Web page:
News: Cellular Biologist Dr. Woo Wei-Meng returns to Malaysia

News: Cellular Biologist Dr. Woo Wei-Meng returns to Malaysia

Dr Wei-Meng WOO

Dr Wei-Meng WOO

After more than a decade abroad, Malaysian scientist Dr. Woo Wei-Meng has returned home to commence her new position as Senior Research Fellow in the University of Malaya.[1] Originally a Biology graduate from the National Cheng-Kung University in Taiwan, Dr. Woo completed an MSc in Biochemistry at the National Yang-Ming University, Taiwan before moving to Santa Cruz, USA for her PhD in Molecular, Cellular, and Developmental Biology at the University of California. Her career in academia began at the Stanford University School of Medicine, where she served as a Post-Doctoral Fellow for six years before being promoted to Research Associate in 2010.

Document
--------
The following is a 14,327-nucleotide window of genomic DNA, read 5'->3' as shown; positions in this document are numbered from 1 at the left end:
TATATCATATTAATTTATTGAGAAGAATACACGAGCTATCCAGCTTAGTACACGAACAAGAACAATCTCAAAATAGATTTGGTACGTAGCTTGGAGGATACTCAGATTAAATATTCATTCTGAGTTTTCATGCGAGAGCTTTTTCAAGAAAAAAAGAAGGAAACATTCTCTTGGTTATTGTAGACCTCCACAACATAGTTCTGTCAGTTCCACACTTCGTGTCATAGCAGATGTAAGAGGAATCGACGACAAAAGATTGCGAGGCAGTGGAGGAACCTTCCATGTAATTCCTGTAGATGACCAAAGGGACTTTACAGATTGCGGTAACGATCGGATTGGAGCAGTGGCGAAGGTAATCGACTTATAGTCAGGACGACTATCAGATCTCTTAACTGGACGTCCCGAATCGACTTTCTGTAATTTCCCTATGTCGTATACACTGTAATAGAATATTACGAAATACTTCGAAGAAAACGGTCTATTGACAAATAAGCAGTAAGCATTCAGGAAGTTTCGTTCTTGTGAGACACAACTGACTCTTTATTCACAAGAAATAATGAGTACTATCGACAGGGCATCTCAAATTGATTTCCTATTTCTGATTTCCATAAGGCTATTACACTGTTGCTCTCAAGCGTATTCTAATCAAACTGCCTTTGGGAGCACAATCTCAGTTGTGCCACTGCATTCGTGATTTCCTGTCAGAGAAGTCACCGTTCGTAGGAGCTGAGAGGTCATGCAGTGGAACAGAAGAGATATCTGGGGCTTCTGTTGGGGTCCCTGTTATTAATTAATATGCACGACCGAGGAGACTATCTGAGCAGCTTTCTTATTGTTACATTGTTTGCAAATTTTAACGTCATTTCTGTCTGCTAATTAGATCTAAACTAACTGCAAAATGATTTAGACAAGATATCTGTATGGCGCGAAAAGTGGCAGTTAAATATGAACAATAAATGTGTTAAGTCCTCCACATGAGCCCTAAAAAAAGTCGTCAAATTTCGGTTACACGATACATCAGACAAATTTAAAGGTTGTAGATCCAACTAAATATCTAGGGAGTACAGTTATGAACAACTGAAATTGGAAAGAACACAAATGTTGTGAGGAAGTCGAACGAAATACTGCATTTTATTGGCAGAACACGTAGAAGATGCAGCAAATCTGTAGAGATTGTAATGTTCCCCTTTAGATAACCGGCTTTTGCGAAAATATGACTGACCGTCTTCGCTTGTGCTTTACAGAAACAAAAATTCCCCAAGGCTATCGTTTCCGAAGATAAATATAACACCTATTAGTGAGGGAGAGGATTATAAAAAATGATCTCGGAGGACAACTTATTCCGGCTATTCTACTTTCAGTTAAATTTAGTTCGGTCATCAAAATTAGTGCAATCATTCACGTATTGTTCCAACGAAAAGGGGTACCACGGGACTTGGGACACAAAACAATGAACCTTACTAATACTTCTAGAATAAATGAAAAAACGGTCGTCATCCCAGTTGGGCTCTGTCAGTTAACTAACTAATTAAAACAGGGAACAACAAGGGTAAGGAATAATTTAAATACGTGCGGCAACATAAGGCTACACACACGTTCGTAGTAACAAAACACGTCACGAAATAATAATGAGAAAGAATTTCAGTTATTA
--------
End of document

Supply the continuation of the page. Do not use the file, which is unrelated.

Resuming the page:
Dr. Woo and her co-workers developed  a rapid hair reconstitution  assay  that is useful for  studies of  gene functions in hair follicle formation.[2]  This hair reconstitution assay has helped Dr. Woo and her collaborators reveal the formation of a perivascular niche for hair follicle stem cells,[3] and in demonstrating that the Missing-in-Metathesis (MIM) protein is a novel cilia regulator. Having identified new pathway regulators in hair follicle formation, Dr. Woo hopes to continue studying the mechanism of these regulators at a functional and molecular level. Results from these studies will provide insights into the stromal environment of skin tumours, and may have implications for future designs of corrective therapies.

References
[1] University of Malaya High Impact Research News, 7 January 2014. “HIR Talent Corp – Dr. Wei-Meng Woo from Stanford University.”
[2] Woo, W. M., Atwood, S. X., Zhen, H. H., Oro, A. E. (2013). Rapid Genetic Analysis of Epithelial-Mesenchymal Signaling During Hair Regeneration. Journal of Visualized Experiments, 72, e4344.
[3] Xiao, Y., Woo, W. M., Nagao, K., Li, W., Terunuma, A., Mukouyama, Y. S., Oro, A. E., Vogel, J. C., Brownell, I. (2013). Perivascular hair follicle stem cells associate with a venule annulus. Journal of Investigative Dermatology, 133, 2324-2331.